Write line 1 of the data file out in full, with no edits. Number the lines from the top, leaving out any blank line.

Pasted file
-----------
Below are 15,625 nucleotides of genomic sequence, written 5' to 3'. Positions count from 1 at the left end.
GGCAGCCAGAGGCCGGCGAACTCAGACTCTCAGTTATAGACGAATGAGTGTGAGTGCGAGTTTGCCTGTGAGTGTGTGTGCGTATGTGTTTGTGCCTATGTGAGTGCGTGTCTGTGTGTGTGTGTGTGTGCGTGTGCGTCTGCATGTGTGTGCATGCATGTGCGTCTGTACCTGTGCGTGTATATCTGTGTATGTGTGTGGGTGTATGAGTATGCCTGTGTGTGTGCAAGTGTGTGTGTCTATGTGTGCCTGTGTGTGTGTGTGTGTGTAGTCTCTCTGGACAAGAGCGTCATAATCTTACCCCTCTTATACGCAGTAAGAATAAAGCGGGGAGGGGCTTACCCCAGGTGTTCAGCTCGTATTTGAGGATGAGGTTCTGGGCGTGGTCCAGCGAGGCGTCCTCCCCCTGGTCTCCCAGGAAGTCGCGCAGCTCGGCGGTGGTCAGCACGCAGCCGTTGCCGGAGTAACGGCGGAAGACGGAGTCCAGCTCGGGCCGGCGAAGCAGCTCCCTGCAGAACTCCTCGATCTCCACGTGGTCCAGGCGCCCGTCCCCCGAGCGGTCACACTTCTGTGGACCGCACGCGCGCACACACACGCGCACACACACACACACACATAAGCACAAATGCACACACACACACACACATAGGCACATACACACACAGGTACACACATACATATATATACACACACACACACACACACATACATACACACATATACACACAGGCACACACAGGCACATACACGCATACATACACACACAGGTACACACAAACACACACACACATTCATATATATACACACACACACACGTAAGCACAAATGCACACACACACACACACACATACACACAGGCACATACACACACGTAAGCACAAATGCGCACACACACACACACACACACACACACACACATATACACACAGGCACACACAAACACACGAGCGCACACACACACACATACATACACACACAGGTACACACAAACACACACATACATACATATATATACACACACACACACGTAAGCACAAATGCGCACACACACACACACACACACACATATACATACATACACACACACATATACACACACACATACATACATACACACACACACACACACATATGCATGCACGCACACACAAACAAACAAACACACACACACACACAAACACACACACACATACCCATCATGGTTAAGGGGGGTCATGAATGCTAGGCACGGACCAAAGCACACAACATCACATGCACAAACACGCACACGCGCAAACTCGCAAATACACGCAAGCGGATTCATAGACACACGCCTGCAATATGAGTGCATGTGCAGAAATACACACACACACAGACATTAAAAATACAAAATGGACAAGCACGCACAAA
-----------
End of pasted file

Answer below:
Below are 15,625 nucleotides of genomic sequence, written 5' to 3'. Positions count from 1 at the left end.